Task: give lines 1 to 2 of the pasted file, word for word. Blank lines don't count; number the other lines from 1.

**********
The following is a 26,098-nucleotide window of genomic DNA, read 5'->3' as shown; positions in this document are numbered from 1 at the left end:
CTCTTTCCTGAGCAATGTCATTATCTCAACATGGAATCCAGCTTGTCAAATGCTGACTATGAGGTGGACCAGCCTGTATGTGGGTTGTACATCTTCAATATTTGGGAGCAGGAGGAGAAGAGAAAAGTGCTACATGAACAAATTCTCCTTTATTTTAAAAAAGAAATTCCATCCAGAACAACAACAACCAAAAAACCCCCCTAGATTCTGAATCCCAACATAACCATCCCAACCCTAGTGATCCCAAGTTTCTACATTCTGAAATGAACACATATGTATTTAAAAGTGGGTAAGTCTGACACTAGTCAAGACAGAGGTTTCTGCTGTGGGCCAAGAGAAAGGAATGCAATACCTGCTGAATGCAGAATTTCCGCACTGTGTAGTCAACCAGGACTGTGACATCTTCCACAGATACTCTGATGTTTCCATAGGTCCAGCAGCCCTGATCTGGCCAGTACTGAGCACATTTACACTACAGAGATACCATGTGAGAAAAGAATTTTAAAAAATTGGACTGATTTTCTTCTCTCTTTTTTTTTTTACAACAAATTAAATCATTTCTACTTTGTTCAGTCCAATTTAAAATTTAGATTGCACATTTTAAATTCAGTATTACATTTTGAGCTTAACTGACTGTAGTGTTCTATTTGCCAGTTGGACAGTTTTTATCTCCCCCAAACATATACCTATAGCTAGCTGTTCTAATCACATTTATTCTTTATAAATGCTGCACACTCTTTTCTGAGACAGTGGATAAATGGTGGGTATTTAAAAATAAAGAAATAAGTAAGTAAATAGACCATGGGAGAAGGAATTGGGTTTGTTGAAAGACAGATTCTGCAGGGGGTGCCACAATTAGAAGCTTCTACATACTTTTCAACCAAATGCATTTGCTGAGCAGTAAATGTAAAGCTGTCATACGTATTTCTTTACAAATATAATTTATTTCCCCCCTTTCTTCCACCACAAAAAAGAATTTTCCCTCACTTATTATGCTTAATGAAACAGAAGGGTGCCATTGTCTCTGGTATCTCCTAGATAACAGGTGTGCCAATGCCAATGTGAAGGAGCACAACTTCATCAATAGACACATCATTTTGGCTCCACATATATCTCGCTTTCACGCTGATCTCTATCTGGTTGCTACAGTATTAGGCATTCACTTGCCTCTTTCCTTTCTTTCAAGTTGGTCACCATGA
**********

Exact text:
The following is a 26,098-nucleotide window of genomic DNA, read 5'->3' as shown; positions in this document are numbered from 1 at the left end:
CTCTTTCCTGAGCAATGTCATTATCTCAACATGGAATCCAGCTTGTCAAATGCTGACTATGAGGTGGACCAGCCTGTATGTGGGTTGTACATCTTCAATATTTGGGAGCAGGAGGAGAAGAGAAAAGTGCTACATGAACAAATTCTCCTTTATTTTAAAAAAGAAATTCCATCCAGAACAACAACAACCAAAAAACCCCCCTAGATTCTGAATCCCAACATAACCATCCCAACCCTAGTGATCCCAAGTTTCTACATTCTGAAATGAACACATATGTATTTAAAAGTGGGTAAGTCTGACACTAGTCAAGACAGAGGTTTCTGCTGTGGGCCAAGAGAAAGGAATGCAATACCTGCTGAATGCAGAATTTCCGCACTGTGTAGTCAACCAGGACTGTGACATCTTCCACAGATACTCTGATGTTTCCATAGGTCCAGCAGCCCTGATCTGGCCAGTACTGAGCACATTTACACTACAGAGATACCATGTGAGAAAAGAATTTTAAAAAATTGGACTGATTTTCTTCTCTCTTTTTTTTTTTACAACAAATTAAATCATTTCTACTTTGTTCAGTCCAATTTAAAATTTAGATTGCACATTTTAAATTCAGTATTACATTTTGAGCTTAACTGACTGTAGTGTTCTATTTGCCAGTTGGACAGTTTTTATCTCCCCCAAACATATACCTATAGCTAGCTGTTCTAATCACATTTATTCTTTATAAATGCTGCACACTCTTTTCTGAGACAGTGGATAAATGGTGGGTATTTAAAAATAAAGAAATAAGTAAGTAAATAGACCATGGGAGAAGGAATTGGGTTTGTTGAAAGACAGATTCTGCAGGGGGTGCCACAATTAGAAGCTTCTACATACTTTTCAACCAAATGCATTTGCTGAGCAGTAAATGTAAAGCTGTCATACGTATTTCTTTACAAATATAATTTATTTCCCCCCTTTCTTCCACCACAAAAAAGAATTTTCCCTCACTTATTATGCTTAATGAAACAGAAGGGTGCCATTGTCTCTGGTATCTCCTAGATAACAGGTGTGCCAATGCCAATGTGAAGGAGCACAACTTCATCAATAGACACATCATTTTGGCTCCACATATATCTCGCTTTCACGCTGATCTCTATCTGGTTGCTACAGTATTAGGCATTCACTTGCCTCTTTCCTTTCTTTCAAGTTGGTCACCATGA